Who is the Prime Minister of Canada? Where is the capital? If you’re reading this, we’re confident you know. But a video that’s quickly gone viral suggests others may not be nearly as informed.
Stand-up comedian Guy Nantel travelled to Toronto to find out what its citizens know about politics. The results were not pretty. Those who appear in his video could not name the NDP leader when shown a photo of Tom Mulcair (data show he’s the leader even the most engaged know least about), or the Fleurdelisé when shown Quebec’s flag; they couldn’t name Justin Trudeau’s father, or the title of our national anthem. Never mind that these were cherry-picked streeters along Toronto’s Front Street—a mixture of business-suited busybodies and confused out-of-towners—and at Dundas Square, another tourist haunt. This is galling ignorance deserving of our mocking. It’s that Winston Churchill quote writ large: “The best argument against democracy is a five-minute conversation with the average voter.” Right?
Well, not totally. Laughing at those who do not know is exactly where divisive lines of “cultural elitism” are formed. Yes, you know the answers. Yes, some are gimmes. But at least they are embarrassed not to know.
And the video highlights the enduring need for work around the election. This video is funny only because there is ignorance out there still, the kind of ignorance actively being combatted by the many bipartisan organizations trying to get out the vote. It’s the ignorance that fuels our declining voter turnout, which dipped below 70 per cent more than two decades ago and has continued to decline ever since. It’s born of the apathy that afflicts so many young people, whose issues become less and less visible in the national conversation. Meanwhile, the politically engaged and the Canadian media put a full-court press to fight this ignorance by putting out the best information we can. So if there are people who don’t know who Stephen Harper is, maybe laughter isn’t the right response; maybe it just means there’s more work to do.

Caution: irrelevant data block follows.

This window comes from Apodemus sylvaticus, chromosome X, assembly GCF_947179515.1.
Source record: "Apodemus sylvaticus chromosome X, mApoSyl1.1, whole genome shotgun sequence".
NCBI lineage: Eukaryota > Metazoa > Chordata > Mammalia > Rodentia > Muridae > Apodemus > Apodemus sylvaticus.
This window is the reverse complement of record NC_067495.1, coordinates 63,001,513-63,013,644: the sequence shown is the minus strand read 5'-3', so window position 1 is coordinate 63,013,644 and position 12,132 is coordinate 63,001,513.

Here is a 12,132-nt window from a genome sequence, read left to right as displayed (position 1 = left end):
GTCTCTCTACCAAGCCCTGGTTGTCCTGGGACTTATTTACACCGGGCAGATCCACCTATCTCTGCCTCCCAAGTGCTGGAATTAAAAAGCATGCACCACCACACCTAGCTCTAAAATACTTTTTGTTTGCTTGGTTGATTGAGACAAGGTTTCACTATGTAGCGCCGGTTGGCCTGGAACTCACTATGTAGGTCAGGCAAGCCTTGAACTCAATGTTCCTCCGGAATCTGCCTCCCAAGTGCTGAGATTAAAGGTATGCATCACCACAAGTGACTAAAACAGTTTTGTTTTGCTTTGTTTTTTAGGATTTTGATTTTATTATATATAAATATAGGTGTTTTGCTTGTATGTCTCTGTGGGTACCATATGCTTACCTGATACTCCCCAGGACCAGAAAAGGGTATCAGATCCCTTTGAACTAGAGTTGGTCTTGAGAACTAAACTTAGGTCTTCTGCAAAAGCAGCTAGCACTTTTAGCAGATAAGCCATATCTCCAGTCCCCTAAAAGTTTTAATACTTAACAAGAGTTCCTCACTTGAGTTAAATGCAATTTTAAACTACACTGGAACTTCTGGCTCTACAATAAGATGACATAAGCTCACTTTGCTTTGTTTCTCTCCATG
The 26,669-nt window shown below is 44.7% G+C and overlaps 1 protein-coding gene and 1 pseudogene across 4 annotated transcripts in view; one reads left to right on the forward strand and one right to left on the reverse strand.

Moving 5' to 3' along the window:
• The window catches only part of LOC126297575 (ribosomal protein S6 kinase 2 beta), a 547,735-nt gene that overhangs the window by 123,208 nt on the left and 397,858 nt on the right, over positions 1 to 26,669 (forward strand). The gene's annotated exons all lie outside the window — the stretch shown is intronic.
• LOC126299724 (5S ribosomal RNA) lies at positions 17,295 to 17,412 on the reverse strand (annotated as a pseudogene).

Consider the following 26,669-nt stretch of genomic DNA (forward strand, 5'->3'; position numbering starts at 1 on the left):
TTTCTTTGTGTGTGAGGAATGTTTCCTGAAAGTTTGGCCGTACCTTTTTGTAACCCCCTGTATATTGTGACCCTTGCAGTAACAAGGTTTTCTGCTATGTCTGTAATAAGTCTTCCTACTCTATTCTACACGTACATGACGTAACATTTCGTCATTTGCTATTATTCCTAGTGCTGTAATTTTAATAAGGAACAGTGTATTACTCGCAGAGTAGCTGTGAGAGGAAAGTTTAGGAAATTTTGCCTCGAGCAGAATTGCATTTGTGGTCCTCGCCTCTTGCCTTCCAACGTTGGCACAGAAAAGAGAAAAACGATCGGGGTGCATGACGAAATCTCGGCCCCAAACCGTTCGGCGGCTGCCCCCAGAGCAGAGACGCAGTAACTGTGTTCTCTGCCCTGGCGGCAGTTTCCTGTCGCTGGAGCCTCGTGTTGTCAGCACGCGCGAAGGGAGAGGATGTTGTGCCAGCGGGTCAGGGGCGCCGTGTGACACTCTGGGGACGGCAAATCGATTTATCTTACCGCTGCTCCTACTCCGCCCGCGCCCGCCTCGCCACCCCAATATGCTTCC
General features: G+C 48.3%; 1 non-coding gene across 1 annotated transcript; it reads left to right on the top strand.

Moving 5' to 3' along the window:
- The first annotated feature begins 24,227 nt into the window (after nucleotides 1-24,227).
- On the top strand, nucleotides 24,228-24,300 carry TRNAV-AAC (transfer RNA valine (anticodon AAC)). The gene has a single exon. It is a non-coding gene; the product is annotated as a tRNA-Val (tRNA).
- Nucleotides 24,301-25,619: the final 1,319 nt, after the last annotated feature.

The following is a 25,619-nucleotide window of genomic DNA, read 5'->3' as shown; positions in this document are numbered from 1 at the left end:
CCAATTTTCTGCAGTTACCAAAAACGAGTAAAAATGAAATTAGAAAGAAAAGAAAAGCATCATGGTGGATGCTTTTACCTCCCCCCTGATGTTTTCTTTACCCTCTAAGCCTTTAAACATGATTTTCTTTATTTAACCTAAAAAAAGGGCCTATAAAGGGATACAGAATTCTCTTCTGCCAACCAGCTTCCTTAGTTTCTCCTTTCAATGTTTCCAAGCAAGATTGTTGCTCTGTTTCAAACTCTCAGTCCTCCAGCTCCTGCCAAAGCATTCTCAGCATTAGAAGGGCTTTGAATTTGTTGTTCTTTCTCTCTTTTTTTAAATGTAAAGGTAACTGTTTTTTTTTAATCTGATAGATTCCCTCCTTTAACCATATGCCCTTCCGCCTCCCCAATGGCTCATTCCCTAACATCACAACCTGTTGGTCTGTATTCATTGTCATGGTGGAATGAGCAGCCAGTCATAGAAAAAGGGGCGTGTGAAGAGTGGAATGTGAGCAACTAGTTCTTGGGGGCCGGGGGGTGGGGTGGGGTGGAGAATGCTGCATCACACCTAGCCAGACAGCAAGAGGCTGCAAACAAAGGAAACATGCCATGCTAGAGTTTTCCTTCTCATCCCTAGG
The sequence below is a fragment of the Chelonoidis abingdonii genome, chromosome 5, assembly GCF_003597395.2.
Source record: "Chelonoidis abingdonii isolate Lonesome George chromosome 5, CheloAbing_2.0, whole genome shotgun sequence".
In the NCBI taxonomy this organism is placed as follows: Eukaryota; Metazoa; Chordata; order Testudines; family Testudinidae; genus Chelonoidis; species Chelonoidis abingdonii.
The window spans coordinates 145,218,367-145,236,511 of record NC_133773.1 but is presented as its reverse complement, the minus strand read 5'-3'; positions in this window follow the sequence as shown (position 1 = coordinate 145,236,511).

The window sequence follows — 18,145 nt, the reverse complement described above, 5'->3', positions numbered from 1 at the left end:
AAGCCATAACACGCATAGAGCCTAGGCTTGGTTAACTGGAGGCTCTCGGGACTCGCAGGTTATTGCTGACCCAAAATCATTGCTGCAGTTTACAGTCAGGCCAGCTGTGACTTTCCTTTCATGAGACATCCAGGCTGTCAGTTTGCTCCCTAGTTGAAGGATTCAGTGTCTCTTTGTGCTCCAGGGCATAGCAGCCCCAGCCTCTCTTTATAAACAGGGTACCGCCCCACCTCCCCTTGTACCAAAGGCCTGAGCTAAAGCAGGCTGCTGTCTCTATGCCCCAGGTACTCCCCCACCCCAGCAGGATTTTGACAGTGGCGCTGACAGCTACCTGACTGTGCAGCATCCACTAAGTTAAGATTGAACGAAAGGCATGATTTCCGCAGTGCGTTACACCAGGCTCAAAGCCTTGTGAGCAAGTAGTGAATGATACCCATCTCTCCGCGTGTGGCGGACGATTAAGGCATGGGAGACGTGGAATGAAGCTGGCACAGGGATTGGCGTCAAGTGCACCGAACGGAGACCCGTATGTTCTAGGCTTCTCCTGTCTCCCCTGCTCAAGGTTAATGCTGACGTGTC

Politics isn’t everyone’s everything. Indeed, for the vast majority of Canadians, it’s not. We can forget that, especially in the thick of a tight three-way race that’s the longest this country has seen since 1872. And while politics should matter to everyone, every day, it’s not unreasonable that it’s not. “No, I don’t pay attention,” the first woman says in the video, before her lack of knowledge is milked for all it’s worth. And, well, fair enough.
Here’s that video, in all its depressing realities. Let us laugh at them for not knowing these basic answers. But then, also know it’s easy to laugh at the disease of our ignorance; it’s harder to do what we should do, which is worry about the symptoms.